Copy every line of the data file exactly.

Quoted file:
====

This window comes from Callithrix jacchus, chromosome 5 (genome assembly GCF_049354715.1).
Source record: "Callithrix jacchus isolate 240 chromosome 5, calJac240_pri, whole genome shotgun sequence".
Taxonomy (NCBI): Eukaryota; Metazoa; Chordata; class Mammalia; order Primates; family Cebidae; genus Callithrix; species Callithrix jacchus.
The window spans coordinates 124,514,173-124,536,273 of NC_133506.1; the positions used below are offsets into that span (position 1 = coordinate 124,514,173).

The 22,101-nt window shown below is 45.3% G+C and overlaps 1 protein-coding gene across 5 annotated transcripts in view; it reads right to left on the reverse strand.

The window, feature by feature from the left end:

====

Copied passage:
This window comes from Callithrix jacchus, chromosome 5 (genome assembly GCF_049354715.1).
Source record: "Callithrix jacchus isolate 240 chromosome 5, calJac240_pri, whole genome shotgun sequence".
Taxonomy (NCBI): Eukaryota; Metazoa; Chordata; class Mammalia; order Primates; family Cebidae; genus Callithrix; species Callithrix jacchus.
The window spans coordinates 124,514,173-124,536,273 of NC_133506.1; the positions used below are offsets into that span (position 1 = coordinate 124,514,173).

The 22,101-nt window shown below is 45.3% G+C and overlaps 1 protein-coding gene across 5 annotated transcripts in view; it reads right to left on the reverse strand.

The window, feature by feature from the left end: